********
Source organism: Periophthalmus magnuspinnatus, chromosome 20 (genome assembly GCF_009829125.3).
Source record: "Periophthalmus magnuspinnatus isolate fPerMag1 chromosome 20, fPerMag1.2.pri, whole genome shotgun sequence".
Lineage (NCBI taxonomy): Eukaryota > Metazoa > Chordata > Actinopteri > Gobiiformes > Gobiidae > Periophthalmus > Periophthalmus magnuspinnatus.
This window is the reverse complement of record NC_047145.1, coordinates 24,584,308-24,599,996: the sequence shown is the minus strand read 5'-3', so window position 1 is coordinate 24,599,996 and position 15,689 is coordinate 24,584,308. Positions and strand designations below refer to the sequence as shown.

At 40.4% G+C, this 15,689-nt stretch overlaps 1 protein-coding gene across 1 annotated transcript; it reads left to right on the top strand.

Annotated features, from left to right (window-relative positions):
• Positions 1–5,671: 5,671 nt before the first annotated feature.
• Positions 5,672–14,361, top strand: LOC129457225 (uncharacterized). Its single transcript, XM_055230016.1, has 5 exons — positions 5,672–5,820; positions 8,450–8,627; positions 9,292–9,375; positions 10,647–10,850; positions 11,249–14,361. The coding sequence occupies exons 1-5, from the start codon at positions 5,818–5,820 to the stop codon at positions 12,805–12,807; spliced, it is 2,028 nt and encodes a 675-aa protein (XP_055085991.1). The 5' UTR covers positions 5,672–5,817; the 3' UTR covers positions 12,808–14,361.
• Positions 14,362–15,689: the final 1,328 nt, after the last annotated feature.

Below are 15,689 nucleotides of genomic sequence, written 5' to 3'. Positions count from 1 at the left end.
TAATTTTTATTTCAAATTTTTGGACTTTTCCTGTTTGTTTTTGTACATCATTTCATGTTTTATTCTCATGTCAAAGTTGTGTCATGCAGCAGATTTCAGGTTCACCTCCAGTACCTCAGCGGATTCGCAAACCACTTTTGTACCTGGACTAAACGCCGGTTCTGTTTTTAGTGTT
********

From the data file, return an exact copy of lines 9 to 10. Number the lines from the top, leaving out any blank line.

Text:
• Positions 14,362–15,689: the final 1,328 nt, after the last annotated feature.

Below are 15,689 nucleotides of genomic sequence, written 5' to 3'. Positions count from 1 at the left end.